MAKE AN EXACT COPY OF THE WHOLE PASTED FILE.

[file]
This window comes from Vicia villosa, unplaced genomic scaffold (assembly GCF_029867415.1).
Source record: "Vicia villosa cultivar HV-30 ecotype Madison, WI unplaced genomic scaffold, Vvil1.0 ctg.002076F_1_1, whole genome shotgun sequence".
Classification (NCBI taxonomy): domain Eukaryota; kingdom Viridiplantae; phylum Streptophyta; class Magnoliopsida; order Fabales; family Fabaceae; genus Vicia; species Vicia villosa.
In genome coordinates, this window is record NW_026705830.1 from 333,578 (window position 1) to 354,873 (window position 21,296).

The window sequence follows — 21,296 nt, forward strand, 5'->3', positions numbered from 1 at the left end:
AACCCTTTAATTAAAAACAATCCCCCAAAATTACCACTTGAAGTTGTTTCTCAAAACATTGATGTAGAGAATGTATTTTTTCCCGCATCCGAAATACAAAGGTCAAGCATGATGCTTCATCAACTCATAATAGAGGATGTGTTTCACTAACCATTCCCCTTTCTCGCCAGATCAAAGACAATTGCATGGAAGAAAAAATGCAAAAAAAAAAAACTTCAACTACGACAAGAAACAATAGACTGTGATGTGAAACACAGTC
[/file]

This window comes from Vicia villosa, unplaced genomic scaffold (assembly GCF_029867415.1).
Source record: "Vicia villosa cultivar HV-30 ecotype Madison, WI unplaced genomic scaffold, Vvil1.0 ctg.002076F_1_1, whole genome shotgun sequence".
Classification (NCBI taxonomy): domain Eukaryota; kingdom Viridiplantae; phylum Streptophyta; class Magnoliopsida; order Fabales; family Fabaceae; genus Vicia; species Vicia villosa.
In genome coordinates, this window is record NW_026705830.1 from 333,578 (window position 1) to 354,873 (window position 21,296).

The window sequence follows — 21,296 nt, forward strand, 5'->3', positions numbered from 1 at the left end:
AACCCTTTAATTAAAAACAATCCCCCAAAATTACCACTTGAAGTTGTTTCTCAAAACATTGATGTAGAGAATGTATTTTTTCCCGCATCCGAAATACAAAGGTCAAGCATGATGCTTCATCAACTCATAATAGAGGATGTGTTTCACTAACCATTCCCCTTTCTCGCCAGATCAAAGACAATTGCATGGAAGAAAAAATGCAAAAAAAAAAAACTTCAACTACGACAAGAAACAATAGACTGTGATGTGAAACACAGTC